On 1 July, Germany takes over the Presidency of the Council of the EU. The coronavirus and economic crises are still raging, but the climate crisis cannot afford any delay. For this reason, the German government must fight for a Real Green Deal for Europe that combines economy and ecology and sets the course for a socio-ecological market economy. Dr. Ellen Ueberschär, Co-President of the Heinrich Böll Foundation, describes what that could look like.
After more than 13 years, the Federal Republic of Germany will once again take over the Presidency of the Council of the European Union on 1 July 2020. In 2007, the EU was at a crossroads. France and the Netherlands had rejected the EU constitutional treaty in referendums and it fell to Germany to breathe new life into the constitutional process, which later gave birth to the historic Lisbon Treaty.
The EU could emerge stronger from the crisis
In 2020, the European Union is once again at a crossroads, but of a very different nature: the coronavirus pandemic has brought Europe to an unprecedented standstill, with economic consequences that are as yet impossible to predict. After a first phase of uncoordinated responses from the Member States, the European Commission has now tabled a proposal for a recovery programme (#nextgenerationEU), which has inspired great hopes for those who have been particularly hard hit by the crisis. It is based on an initiative announced earlier by President Macron of France and Chancellor Merkel of Germany. The proposal, which has been given the blessing of the Parliament, must now be debated in the Council – alongside the Multiannual Financial Framework – and could allow Europe to come out of the crisis economically and politically stronger than before.
There is little time to be lost, as major threats already exist and have simply been temporarily overshadowed by the public health crisis. The effects of unbridled climate change are already making themselves felt. In 2020, just as was the case in the summer droughts of 2018 and 2019, there has been hardly any rain. Almost all of Europe is being baked dry. The coronavirus and economic crises are still raging, but the climate crisis cannot afford any delay. To halt climate change, Europe must transition to a consistent green economy, without neglecting social matters. And this is precisely what the recovery programme has the potential to do.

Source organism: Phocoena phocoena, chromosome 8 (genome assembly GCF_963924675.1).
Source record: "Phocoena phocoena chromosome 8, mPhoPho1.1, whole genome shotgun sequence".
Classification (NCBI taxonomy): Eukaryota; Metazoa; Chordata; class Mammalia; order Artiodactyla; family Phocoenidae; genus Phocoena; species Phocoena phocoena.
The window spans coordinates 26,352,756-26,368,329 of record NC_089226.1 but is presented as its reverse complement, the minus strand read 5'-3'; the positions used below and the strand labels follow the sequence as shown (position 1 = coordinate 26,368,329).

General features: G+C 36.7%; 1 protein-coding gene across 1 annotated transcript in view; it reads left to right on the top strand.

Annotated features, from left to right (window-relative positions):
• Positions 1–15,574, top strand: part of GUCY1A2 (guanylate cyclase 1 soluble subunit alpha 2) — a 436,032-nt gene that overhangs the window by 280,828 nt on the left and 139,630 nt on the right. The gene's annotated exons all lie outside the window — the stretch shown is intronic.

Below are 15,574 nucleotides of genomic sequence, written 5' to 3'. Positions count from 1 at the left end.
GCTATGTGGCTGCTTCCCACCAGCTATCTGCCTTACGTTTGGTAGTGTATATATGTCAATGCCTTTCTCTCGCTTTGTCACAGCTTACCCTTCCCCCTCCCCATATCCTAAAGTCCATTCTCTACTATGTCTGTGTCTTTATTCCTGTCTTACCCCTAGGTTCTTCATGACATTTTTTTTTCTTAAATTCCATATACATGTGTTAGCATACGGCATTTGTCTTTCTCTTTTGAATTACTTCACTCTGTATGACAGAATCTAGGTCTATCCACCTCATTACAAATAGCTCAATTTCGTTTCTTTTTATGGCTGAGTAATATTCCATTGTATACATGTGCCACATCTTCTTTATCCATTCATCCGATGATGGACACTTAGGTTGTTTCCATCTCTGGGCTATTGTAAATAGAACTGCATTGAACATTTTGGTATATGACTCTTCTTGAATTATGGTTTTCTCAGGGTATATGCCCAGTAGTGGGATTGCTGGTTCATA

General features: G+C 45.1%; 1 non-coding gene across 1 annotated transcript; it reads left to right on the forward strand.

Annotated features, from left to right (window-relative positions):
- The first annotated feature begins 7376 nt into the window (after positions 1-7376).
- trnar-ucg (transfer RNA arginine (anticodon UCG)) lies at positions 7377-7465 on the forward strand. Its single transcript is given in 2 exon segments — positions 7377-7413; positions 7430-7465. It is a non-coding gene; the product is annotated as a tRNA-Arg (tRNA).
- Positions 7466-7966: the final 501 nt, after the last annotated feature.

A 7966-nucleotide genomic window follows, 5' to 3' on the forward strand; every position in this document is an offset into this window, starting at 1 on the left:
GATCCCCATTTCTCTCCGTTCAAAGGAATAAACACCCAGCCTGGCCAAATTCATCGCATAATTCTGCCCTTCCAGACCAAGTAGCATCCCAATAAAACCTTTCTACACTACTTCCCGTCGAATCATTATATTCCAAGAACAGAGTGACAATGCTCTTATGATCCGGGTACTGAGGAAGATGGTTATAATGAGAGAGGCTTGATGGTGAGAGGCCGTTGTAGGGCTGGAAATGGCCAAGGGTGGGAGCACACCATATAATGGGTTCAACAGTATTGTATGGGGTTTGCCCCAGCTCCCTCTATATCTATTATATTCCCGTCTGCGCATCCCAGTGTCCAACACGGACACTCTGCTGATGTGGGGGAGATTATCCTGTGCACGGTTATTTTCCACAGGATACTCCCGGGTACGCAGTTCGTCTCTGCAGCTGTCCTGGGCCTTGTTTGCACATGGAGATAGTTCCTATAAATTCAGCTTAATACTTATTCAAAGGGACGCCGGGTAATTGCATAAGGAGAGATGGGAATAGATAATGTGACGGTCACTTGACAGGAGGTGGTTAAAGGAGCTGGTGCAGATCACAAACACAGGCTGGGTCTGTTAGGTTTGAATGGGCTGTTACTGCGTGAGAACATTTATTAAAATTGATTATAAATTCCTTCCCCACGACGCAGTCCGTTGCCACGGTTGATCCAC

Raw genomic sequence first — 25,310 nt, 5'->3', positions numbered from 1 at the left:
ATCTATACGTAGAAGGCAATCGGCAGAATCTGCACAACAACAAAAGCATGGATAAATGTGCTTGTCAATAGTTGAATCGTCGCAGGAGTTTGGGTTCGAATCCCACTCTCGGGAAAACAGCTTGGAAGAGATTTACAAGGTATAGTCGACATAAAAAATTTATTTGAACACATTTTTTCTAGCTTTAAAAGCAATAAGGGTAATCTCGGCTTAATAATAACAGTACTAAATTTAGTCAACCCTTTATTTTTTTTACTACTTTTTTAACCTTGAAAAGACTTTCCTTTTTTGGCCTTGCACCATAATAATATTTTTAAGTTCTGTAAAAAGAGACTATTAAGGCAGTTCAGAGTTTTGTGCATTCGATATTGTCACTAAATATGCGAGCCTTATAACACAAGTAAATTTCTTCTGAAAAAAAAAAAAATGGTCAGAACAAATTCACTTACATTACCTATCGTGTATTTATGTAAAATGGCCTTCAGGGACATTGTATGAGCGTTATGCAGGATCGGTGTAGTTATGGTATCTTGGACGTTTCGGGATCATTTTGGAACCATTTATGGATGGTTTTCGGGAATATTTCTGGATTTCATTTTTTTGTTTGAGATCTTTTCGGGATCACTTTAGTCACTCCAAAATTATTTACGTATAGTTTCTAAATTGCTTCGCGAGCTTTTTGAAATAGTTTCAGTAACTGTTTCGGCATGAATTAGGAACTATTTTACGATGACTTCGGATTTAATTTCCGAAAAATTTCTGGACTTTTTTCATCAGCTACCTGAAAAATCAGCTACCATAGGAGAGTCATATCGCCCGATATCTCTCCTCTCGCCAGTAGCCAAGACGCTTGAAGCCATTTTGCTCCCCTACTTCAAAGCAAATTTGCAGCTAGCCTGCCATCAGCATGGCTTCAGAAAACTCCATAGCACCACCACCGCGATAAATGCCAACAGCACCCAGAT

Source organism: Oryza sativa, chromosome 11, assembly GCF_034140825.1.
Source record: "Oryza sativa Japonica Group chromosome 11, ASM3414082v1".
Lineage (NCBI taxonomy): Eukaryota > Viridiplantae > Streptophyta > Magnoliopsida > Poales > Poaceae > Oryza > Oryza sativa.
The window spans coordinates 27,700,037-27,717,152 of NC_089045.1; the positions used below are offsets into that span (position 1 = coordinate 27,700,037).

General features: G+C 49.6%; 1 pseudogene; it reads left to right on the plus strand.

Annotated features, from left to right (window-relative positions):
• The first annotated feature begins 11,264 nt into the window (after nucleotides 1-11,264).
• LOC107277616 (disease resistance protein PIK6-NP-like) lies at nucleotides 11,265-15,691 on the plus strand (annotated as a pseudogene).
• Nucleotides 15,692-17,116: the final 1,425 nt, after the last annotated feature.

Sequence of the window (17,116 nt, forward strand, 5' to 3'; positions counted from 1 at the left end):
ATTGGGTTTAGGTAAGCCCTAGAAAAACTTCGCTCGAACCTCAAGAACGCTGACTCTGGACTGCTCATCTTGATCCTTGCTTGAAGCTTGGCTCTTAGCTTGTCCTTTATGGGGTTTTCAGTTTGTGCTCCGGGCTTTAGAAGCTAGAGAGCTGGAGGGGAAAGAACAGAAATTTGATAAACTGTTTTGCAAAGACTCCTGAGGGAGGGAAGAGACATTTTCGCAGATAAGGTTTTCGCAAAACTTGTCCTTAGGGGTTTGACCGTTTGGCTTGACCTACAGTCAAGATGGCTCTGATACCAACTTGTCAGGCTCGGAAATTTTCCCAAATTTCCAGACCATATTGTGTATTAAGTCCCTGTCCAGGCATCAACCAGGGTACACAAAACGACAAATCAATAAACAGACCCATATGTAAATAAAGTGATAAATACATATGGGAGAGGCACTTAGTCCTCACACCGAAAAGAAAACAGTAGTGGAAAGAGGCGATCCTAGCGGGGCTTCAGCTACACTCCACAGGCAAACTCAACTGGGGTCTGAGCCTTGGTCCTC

As soon as it took up office, the Commission led by Ursula von der Leyen acknowledged the gravity of the situation. It tabled a “Green European Deal” and also proposed “green investments” for the next EU budget. Neither of these projects is anywhere near implementation; just because something has the word green on it, it does not mean that there actually is any green in it.
Fighting the economic and climate crisis at the same time
In reference to the consequences of the coronavirus crisis, the voices arguing the case against “burdening” businesses with climate policy, are growing louder. They are calling for economic policy to be grey, not green. But this in itself is a misunderstanding laden with consequences: there is now ample evidence that there is no contradiction between ecology and economy, and that they can mutually support each other. Green investments could bolster Europe’s productivity, which has been declining for decades. Climate protection generates new business models and creates jobs; innovative companies contribute to the green transition. The fact that this works is demonstrated by a recent study of the University of Oxford, which analysed 700 fiscal stimulus measures. The findings were that green projects create more jobs, deliver higher short-term returns per dollar spend and lead to increased long-term cost savings, by comparison with traditional fiscal stimulus.
For this reason, the German Presidency of the Council has an historic task in front of it: with a Real Green Deal, it could tackle the economic crisis and the climate crisis at the same time. To achieve this, the billions of euros currently being injected into the European economy would have to be spent on introducing structural reforms, to set the course for a socio-ecological market economy. A Real Green Deal needs:
Green guarantees: The recovery programme and the EU budget should be aligned along ecological criteria. In other words, anybody receiving European money would have to guarantee that it will be invested sustainably – as a prerequisite for support from Brussels.